I have every conceivable type of motor and running other loads on GFCIs without any problem (PCs, frigdes, power tools of various types, pressure cleaners up to 5HP and a boat lift).
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In article

The reason you do not use a GFCI with a refrigerator, is that they do occasionally falsely trip. Your food will spoil if you do not notice it right away.
I have a generator with a standard GFCI outlet. Vibration sometimes causes it to trip, even with nothing plugged into it. I replaced the outlet thinking it might be defective, but the replacement also trips! Fortunately there is a 30 Amp twist-lock outlet that does not go through the GFCI, so I can use it with my refrigerator during a lengthy power outage.
Fred
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If I had a generator that had a GFCI that tripped due to vibration, I would isolate the GFCI from the vibration.
If mounting the GFCI itself in such a manner as to isolate it was not feasible, I'd replace it with a standard outlet and build a short extension cord with a GFCI receptacle attached.
To be safe, I'd secure the GFCI extension cord to the generator in a manner that prevented easy removal.
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when you use the garage door and the stars are aligned wrong.

I'd swap that one out.

Pretty. I've got 25yr old ones that only trip when I test them. I've also had one or 2 fail in a couple years.

If there is an easy way to see if you have good power upstream from the one that won't reset- then check it. By the time you pull it, you might as well put a new one in.
The one that ripped and reset apparently just did its job.

cold won't bother them. 'more or less weatherproof' bothers *me*. Get one of these- (Amazon.com product link shortened)
Jim
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On 05/20/2012 08:12 AM, Robert11 wrote:

Is the breaker tripped? some of them will not reset if they trip and then power is removed.
nate
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On Sunday, May 20, 2012 5:12:27 AM UTC-7, Robert11 wrote:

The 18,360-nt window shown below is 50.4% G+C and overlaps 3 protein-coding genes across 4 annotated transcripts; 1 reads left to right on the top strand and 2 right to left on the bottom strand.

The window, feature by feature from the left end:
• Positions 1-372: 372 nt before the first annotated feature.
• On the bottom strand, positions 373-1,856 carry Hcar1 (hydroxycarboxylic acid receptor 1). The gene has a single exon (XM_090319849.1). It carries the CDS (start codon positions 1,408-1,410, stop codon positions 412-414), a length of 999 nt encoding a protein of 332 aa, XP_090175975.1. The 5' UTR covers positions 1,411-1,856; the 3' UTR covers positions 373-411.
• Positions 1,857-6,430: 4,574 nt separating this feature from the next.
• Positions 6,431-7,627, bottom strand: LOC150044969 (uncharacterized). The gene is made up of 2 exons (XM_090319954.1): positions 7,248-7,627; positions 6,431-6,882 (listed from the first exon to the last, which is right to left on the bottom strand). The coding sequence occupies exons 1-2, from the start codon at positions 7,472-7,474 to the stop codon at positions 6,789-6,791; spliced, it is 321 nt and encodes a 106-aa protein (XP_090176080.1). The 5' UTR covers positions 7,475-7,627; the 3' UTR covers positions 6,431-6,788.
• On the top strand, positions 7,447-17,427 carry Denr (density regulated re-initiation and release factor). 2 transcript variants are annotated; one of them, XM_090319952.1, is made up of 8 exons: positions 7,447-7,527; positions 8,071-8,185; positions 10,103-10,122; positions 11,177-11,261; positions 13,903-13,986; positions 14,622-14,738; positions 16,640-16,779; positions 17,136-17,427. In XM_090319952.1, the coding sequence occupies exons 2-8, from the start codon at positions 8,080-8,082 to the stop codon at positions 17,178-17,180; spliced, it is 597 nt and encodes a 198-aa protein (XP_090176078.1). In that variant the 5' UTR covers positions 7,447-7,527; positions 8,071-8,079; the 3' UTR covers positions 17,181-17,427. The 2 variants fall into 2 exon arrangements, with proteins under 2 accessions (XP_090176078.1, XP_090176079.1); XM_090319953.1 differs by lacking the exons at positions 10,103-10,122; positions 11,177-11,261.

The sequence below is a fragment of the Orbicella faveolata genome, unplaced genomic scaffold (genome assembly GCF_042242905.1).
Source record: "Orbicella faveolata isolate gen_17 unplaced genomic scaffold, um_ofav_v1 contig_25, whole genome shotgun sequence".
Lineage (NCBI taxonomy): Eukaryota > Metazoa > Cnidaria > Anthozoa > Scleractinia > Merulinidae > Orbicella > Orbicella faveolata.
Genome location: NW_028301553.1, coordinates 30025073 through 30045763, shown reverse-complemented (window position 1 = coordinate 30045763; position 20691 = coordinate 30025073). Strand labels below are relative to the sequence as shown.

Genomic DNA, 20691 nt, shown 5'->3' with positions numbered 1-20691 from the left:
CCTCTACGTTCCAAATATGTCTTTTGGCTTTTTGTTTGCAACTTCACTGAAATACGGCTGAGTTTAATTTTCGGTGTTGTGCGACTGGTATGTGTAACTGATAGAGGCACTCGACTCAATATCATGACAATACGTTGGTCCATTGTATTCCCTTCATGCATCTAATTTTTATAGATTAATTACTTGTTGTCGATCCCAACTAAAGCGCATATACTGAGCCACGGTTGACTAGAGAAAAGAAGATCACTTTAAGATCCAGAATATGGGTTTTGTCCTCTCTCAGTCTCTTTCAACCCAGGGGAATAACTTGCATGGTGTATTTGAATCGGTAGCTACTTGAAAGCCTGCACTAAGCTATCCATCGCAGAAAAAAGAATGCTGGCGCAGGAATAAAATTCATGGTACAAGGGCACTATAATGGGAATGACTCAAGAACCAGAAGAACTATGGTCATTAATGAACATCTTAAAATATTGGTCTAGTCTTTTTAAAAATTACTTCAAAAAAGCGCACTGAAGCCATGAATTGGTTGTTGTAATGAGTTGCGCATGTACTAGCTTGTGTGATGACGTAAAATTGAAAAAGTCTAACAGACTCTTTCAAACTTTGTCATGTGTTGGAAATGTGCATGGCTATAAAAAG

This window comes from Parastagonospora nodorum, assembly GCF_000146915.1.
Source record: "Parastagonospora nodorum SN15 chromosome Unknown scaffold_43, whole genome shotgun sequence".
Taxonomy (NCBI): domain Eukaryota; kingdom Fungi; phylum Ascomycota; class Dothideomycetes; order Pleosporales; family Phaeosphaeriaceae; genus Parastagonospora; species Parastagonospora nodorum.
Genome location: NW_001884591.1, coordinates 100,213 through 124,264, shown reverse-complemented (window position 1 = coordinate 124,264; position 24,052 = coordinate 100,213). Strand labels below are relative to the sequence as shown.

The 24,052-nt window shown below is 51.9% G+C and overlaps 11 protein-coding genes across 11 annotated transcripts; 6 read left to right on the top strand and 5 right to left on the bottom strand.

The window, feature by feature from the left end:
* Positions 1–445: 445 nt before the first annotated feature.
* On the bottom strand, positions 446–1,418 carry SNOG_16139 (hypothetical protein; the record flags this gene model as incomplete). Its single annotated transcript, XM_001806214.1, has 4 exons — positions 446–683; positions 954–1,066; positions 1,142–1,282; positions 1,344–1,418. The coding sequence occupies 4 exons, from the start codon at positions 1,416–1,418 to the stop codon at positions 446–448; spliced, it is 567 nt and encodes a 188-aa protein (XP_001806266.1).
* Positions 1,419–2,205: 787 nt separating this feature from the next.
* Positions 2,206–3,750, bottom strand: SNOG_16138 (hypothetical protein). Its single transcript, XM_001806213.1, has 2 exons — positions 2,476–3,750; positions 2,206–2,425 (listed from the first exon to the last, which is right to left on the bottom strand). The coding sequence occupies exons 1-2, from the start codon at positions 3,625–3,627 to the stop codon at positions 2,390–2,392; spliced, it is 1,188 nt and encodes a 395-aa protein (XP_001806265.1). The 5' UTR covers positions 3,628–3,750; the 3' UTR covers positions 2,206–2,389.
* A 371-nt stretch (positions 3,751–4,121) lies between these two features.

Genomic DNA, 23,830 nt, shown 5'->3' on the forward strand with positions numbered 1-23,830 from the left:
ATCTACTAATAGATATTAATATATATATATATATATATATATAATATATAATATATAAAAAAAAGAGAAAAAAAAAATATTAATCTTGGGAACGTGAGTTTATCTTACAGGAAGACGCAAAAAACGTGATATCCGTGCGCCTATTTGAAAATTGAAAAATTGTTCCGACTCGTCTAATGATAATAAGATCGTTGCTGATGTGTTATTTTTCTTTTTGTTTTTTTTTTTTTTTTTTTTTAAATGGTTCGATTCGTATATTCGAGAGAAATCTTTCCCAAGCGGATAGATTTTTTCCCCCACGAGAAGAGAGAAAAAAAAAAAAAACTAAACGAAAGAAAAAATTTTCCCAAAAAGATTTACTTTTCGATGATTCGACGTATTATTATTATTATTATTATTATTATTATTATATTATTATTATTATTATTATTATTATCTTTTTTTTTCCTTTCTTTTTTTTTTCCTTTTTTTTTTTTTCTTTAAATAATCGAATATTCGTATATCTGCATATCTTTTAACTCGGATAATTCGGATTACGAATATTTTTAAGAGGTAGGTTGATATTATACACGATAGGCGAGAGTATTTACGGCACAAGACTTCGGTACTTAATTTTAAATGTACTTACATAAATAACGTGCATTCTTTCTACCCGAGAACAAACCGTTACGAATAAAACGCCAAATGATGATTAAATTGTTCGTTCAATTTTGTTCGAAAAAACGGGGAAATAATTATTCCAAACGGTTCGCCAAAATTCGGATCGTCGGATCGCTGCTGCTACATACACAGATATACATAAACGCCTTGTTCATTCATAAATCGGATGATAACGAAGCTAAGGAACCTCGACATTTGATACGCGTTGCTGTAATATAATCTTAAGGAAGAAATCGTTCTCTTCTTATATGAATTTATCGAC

I thought I had a bad Leviton (made in Singapore) because it would trip every few weeks for apparently no reason, but when I swapped it with one from another circuit, the replacement tripped about as often, while the suspect one worked fine. Tripping went away after I tightened all the connections on the circuit.
OTOH I did have a couple of defective plug-in GFCIs. One was recalled by the manufacturer, but its replacement, which looked very different inside, failed in a week by not turning off the current when a ground fault occurred. The replacement for that one has been OK for a decade.
GFCIs are allowed to delay disconnecting the AC according to the level of leakage current, anywhere from 0.03 second for 200mA leakage, up to 6 seconds for 5mA leakage (safety standard UL943). GFCIs work by comparing the current going in one wire and out the other, by passing the hot and neutral lines through a transformer. When the currents are equal they cancel out, but if there's leakage to ground, the transformer will sense the difference in currents. Because GFCIs work this way, they won't protect from all shocks, such as when somebody stands on an insulated floor and sticks his or her fingers into the narrow slots of a GFCI-protected outlet. This does not mean you should stand on a conductive surface!
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@Bob:
"More-or-Less weatherproof" could mean that there is some water infiltration into the box causing it to trip...
As others have said the culprit could also be loose connections somewhere in the circuit or a tripped breaker preventing GFCI reset...
Also look for signs of insects, sometimes they can crawl into the boxes and cause issues with outdoor receptacles....